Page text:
The Chuck Taylor has eventually re-positioned from just an affordable basketball sneaker to a fashion statement, which has been adopted by subcultures around the world. Throughout the years, the style became a favorite of punk rock bands like the Ramones, skateboarders, off-duty celebrities, and many more There have been many iterations since the original launch – including the more recent ’70s Chuck Taylor with updated construction – but a classic pair of “Parchment” high-top Chucks is a necessary tentpole sneaker for any collection.
Nike Air Jordan 1
The Air Jordan 1s have, over time, become streewear’s definitive sneaker. It is one of the most iconic silhouettes of all-time, and its original “Chicago” colorway versions are among the most respected sneakers today. The very first black-and-red colorway, better known for its “Banned” nickname, has been embraced as part of sneaker folklore for the NBA’s banning of the shoe. Nike capitalized on the controversy, and crafted an advertising campaign around the narrative, which made the shoe a massive hit during Michael Jordan’s first season in the NBA, helping the company net over $130 million by the end of 1985.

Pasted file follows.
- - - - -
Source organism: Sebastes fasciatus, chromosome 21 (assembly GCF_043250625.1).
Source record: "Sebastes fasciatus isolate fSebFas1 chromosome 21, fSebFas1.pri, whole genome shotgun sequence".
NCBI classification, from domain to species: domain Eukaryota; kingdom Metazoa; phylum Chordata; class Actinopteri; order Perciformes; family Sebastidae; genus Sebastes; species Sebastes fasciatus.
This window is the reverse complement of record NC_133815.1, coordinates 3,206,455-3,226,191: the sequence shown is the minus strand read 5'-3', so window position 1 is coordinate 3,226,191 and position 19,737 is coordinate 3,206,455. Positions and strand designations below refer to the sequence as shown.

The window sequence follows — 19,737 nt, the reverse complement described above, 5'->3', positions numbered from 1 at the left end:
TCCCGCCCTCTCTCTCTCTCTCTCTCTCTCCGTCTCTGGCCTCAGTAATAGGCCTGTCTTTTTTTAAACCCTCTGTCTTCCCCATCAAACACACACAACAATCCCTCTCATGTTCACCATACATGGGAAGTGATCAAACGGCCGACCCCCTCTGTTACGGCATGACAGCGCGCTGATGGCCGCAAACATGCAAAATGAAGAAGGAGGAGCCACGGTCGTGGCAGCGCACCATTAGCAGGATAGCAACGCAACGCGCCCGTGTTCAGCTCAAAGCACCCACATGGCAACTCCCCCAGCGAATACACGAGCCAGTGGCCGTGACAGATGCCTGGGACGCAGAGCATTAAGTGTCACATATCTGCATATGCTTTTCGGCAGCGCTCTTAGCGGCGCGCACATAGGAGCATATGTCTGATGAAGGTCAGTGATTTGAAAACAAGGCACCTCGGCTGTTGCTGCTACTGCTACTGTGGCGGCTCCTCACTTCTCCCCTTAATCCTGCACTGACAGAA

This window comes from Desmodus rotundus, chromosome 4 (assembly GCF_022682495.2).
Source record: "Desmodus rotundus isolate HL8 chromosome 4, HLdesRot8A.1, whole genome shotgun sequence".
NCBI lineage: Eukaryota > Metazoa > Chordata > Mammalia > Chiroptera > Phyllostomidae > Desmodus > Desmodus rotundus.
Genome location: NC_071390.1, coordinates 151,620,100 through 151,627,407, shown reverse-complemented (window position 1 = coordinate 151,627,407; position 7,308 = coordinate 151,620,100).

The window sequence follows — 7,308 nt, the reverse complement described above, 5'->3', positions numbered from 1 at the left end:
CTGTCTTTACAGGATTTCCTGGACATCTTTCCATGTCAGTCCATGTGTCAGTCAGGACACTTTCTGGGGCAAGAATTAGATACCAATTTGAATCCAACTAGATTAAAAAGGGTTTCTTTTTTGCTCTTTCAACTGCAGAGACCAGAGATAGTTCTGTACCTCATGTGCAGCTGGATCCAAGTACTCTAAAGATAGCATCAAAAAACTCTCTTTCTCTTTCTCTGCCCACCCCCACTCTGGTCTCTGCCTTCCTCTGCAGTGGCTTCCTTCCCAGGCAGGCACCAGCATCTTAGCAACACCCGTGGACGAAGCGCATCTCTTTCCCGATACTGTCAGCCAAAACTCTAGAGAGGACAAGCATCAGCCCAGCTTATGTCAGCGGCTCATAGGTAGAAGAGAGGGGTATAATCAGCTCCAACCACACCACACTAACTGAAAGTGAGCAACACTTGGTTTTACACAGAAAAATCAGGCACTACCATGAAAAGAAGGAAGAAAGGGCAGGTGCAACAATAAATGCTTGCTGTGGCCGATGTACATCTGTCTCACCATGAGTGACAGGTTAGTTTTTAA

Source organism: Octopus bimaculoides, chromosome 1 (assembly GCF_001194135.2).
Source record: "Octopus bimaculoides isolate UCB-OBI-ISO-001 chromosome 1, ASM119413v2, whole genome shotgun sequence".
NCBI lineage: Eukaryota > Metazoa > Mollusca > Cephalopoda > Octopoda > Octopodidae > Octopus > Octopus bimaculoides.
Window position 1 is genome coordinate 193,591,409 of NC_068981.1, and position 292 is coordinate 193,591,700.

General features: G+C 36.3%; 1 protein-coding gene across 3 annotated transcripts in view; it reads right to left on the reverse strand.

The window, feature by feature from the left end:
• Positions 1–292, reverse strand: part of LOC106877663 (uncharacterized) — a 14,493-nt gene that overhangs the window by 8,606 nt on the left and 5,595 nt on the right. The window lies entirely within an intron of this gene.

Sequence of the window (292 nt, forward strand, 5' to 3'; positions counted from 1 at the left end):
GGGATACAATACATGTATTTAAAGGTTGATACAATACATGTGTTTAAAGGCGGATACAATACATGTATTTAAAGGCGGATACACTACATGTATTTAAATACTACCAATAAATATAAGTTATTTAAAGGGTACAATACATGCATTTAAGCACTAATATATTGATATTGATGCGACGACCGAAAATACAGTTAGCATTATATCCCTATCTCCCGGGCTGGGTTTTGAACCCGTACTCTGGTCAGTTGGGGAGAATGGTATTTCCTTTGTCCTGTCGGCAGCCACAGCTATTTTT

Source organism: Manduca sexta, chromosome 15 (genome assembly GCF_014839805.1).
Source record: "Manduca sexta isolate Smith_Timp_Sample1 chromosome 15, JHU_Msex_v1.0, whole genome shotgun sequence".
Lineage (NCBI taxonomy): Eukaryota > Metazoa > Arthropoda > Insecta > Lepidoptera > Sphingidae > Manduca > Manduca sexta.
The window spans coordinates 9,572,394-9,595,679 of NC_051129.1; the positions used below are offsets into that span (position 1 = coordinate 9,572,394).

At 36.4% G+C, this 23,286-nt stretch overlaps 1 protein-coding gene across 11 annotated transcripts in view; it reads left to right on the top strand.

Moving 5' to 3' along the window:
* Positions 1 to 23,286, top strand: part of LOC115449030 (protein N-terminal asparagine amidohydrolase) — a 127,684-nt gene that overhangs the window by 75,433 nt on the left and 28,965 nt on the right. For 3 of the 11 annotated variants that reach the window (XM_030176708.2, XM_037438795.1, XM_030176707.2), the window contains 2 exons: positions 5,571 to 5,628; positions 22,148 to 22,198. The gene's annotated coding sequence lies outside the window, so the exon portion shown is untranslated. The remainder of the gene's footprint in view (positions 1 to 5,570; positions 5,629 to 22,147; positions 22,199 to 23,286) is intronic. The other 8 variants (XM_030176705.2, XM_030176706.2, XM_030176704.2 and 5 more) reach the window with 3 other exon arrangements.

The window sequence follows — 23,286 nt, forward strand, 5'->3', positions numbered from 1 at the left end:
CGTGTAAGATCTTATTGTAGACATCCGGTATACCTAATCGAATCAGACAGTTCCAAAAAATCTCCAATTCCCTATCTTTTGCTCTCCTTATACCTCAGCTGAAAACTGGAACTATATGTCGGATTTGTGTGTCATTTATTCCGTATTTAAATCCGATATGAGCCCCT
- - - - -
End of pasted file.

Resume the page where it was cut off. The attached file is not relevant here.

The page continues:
Much like the Chuck Taylor, the shoe has penetrated several subcultures over the years, from skateboarders to ‘80s rock to hip-hop artists. In 1985, as Jordan 1s restocked and sat on shelves for $20, the skateboarding community gravitated towards the sneaker and made it their go-to affordable shoe option. It should be noted too that the SB Dunk shares a lot of the same aesthetic quality as the Jordan 1s, and the simply designed silhouette makes it easily wearable on and off the court. Today, with subsequent popular colorways that have followed, including the “Black Toe” and “Royal,” everyone from Jay Z to Kanye West to Kendrick Lamar has been spotted rocking a pair of the 1s over the years. Before you go searching for the Infrared 6s, the Space Jam 11s, and all the other coveted Jordans, begin with the pair that started it all.